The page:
Reports and Resources
The IRC uses our learning and experience to assist people affected by crisis and shape humanitarian policy and practice. Browse our research and resources.
Getting Back on Track
From years of experience working with refugees and asylum-seekers globally, we know that when given opportunity to thrive, forcibly displaced persons contribute to their host communities and boost local economies. However, third-country nationals living in the European Union face very specific challenges and barriers to integration stemming from their vulnerabilities as refugee populations, as well as structural issues and divergent asylum policies at the EU and national levels. As the EU transitions into a new mandate for the European Commission and Parliament, the International Rescue Committee outlines a set of recommendations for a renewed and improved EU Action Plan on Integration. We argue that only by supporting the transition of refugees and asylum-seekers into their new communities, the EU has a chance to prove its role as a credible champion of protection and inclusion.
What works to prevent violence against women and girls in conflict and humanitarian crisis: Synthesis Brief
Violence against women and girls (VAWG) is an important human rights concern and a pervasive issue affecting women and girls during times of conflict and humanitarian crisis. Over the last five years, the What Works to Prevent Violence Against Women and Girls research programme, funded by UK Aid, has been conducting research to expand the international community’s knowledge around VAWG and the effectiveness of programmes that seek to prevent and respond to this violence. This new brief synthesises the key results of What Works studies as well as other findings from contemporaneous research efforts published since 2015. It aims to provide an up-to-date resource for practitioners, policymakers and researchers on the state of evidence on VAWG in conflict and humanitarian settings and makes recommendations for VAWG policy, programming, and future research priorities.
Securing SDG progress and inclusion for refugees
Joint Business Refugee Action Network (BRAN) statement on the Sustainable Development Goals (SDGs)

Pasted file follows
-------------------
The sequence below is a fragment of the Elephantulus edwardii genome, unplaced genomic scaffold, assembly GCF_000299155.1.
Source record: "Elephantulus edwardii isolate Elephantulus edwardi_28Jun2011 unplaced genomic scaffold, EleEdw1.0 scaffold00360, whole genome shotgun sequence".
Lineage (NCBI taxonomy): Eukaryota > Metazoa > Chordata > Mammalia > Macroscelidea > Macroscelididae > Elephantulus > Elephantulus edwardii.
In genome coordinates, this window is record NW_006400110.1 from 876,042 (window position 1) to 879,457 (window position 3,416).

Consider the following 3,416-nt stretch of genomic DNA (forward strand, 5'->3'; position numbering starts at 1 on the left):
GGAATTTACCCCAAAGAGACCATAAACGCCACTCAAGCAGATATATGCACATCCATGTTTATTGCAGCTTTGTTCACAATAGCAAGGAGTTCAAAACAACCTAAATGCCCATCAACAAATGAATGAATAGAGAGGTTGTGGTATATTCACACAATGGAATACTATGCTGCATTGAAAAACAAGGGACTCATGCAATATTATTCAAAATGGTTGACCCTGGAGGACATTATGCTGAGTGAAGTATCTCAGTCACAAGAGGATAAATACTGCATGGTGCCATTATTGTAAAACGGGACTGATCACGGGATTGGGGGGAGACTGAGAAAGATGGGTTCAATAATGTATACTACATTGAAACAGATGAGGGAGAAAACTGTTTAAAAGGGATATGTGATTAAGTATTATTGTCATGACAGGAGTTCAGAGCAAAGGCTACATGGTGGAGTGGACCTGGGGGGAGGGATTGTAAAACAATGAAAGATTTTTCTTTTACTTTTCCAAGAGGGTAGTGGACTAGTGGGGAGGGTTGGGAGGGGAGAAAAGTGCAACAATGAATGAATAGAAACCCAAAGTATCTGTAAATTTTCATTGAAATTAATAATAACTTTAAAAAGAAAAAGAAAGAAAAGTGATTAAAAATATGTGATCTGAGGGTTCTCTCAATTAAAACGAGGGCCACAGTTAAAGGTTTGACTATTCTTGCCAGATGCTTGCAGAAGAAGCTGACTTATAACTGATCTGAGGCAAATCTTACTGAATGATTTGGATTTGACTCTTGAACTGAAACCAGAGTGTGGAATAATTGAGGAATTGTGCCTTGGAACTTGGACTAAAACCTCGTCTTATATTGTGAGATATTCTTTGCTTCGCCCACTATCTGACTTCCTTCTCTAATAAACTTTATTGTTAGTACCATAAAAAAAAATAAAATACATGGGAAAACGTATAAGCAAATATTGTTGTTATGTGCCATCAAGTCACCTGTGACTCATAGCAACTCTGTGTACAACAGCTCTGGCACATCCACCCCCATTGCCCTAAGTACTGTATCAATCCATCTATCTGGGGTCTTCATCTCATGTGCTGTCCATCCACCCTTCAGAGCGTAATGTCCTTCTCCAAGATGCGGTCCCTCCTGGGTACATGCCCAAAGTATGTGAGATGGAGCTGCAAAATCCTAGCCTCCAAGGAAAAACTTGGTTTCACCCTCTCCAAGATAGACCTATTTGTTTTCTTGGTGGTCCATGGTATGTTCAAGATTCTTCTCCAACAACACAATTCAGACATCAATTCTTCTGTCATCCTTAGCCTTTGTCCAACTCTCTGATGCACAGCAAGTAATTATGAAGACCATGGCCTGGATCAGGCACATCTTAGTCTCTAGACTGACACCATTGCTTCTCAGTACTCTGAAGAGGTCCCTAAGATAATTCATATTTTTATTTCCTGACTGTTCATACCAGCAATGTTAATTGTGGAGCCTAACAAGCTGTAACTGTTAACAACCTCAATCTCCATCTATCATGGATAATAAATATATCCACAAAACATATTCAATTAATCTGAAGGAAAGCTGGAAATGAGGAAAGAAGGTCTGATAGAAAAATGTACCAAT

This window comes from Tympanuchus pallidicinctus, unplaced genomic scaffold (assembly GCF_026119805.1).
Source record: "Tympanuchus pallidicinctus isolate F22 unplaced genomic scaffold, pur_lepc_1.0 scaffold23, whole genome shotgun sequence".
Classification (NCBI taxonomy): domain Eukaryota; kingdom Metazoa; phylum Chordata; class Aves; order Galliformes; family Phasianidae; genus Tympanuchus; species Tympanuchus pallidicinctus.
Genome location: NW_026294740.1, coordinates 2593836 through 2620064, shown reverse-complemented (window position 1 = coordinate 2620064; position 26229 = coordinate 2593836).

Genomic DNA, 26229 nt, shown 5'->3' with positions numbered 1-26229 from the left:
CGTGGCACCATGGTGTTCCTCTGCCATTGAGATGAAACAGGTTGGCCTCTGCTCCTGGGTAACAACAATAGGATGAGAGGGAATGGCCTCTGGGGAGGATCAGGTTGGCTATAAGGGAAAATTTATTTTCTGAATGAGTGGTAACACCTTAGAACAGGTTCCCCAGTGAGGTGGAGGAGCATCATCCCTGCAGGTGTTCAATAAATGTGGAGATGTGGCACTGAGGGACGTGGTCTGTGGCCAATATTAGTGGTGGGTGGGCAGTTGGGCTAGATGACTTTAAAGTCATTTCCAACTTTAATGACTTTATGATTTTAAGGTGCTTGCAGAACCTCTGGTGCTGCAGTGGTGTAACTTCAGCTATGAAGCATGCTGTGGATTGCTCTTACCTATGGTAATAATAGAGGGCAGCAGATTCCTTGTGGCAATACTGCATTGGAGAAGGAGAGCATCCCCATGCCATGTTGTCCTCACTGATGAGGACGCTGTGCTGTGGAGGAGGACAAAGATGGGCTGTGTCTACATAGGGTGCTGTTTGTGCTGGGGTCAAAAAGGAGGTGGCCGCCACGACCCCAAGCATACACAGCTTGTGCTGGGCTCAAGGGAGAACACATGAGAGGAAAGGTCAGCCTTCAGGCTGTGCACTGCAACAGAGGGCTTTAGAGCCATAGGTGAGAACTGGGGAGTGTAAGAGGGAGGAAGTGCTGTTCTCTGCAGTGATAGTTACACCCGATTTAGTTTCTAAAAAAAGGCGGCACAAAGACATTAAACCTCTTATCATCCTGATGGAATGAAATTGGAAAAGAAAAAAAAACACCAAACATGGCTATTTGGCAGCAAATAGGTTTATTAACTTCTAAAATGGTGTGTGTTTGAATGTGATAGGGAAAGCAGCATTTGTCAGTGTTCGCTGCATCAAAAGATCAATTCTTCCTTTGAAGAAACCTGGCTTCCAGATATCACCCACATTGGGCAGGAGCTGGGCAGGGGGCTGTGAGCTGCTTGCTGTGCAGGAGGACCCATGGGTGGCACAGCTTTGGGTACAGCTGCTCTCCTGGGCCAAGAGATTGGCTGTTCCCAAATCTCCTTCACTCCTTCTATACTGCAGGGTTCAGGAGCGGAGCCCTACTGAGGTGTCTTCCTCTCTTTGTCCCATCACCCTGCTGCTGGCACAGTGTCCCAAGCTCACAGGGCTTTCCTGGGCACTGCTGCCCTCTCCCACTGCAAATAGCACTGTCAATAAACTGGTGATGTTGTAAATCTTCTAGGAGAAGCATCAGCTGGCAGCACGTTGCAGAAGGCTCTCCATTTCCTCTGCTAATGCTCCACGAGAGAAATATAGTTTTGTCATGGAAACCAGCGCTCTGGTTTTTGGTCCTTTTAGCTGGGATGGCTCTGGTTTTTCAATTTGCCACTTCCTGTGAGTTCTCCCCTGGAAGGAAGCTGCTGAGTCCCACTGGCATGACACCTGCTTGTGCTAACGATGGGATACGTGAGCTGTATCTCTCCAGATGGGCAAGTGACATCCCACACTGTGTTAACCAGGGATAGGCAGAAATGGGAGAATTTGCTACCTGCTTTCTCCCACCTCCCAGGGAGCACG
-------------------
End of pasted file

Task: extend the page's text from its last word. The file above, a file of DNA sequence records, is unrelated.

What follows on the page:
Left Out and Left Behind
Violent conflict and climate change are driving protracted crises in the Sahel region of Africa, forcing large scale displacement across the region and beyond, with 4.4 million people forcibly displaced.
Missing Persons: Refugees Left Out and Left Behind in the SDGs
In 2015, 193 UN Member States came together to agree to a shared agenda for peace and prosperity. This agenda was centered on 17 Sustainable Development Goals (SDGs) to be achieved by all countries by 2030, coupled with a commitment to Leave No One Behind. At the 2019 SDG Summit, UN Member States will make their first comprehensive assessment towards achieving the goals.
Left in Limbo
Humanitarian need for Rohingya refugees and the host community in Cox’s Bazar, home to the world’s largest refugee camp, is daunting. While Bangladesh should be commended for its generosity in opening its borders to Rohingya refugees, accelerated efforts are required to support the over 1.2 million people in need of humanitarian and development assistance. Simultaneously, further pressure is needed from the international community and regional actors on the Government of Myanmar (GoM) to create conditions in Rakhine conducive to the safe, voluntary and sustainable return of the Rohingya. Building on new research from the International Rescue Committee on positive market conditions in Cox’s Bazar, this brief highlights the untapped potential of livelihoods programming to increase self-reliance and economic empowerment for affected communities. It concludes with recommendations to the Government of Bangladesh (GoB) and key actors engaged with the crisis to support refugees and locals, and women in particular, to rebuild their lives and livelihoods and take back control of their future.
A Europe that truly protects
IRC recommendations to transform the EU’s response to forced displacement.
#ChildrenNeedAnswers: “Child Protection & EU Funding for migrant populations in Greece: A reality check and the way forward” (Greek language)
On 16 May 2019, on the occasion of the Roundtable Conference “Child Protection & EU Funding for migrant populations in Greece: A reality check and the way forward” several child protection experts and migration stakeholders met to discuss the reception system and integration perspectives of children in migration in Greece, from the perspective of EU funding.
Labour market integration for vulnerable populations
According to the National Strategy on Integration, there are over 650,000 third country nationals in Greece, including refugees and asylum seekers. Without Greek language skills, they are at a disadvantage in navigating the labour market. Women and youth are especially vulnerable and have particular challenges in finding employment.
The IRC in Greece
As of June 2019, an estimated 76,000 refugees including over 3,800 unaccompanied children, live in Greece, more than 15,500 of these on the Greek islands, often in crowded, substandard conditions. Over 75% of the newly arrived are from Afghanistan, Syria, Iraq and Palestine and more than half are women and children. IRC Hellas responds to the needs of the most vulnerable with a holistic approach that spans from reception to integration; on the islands and on the mainland.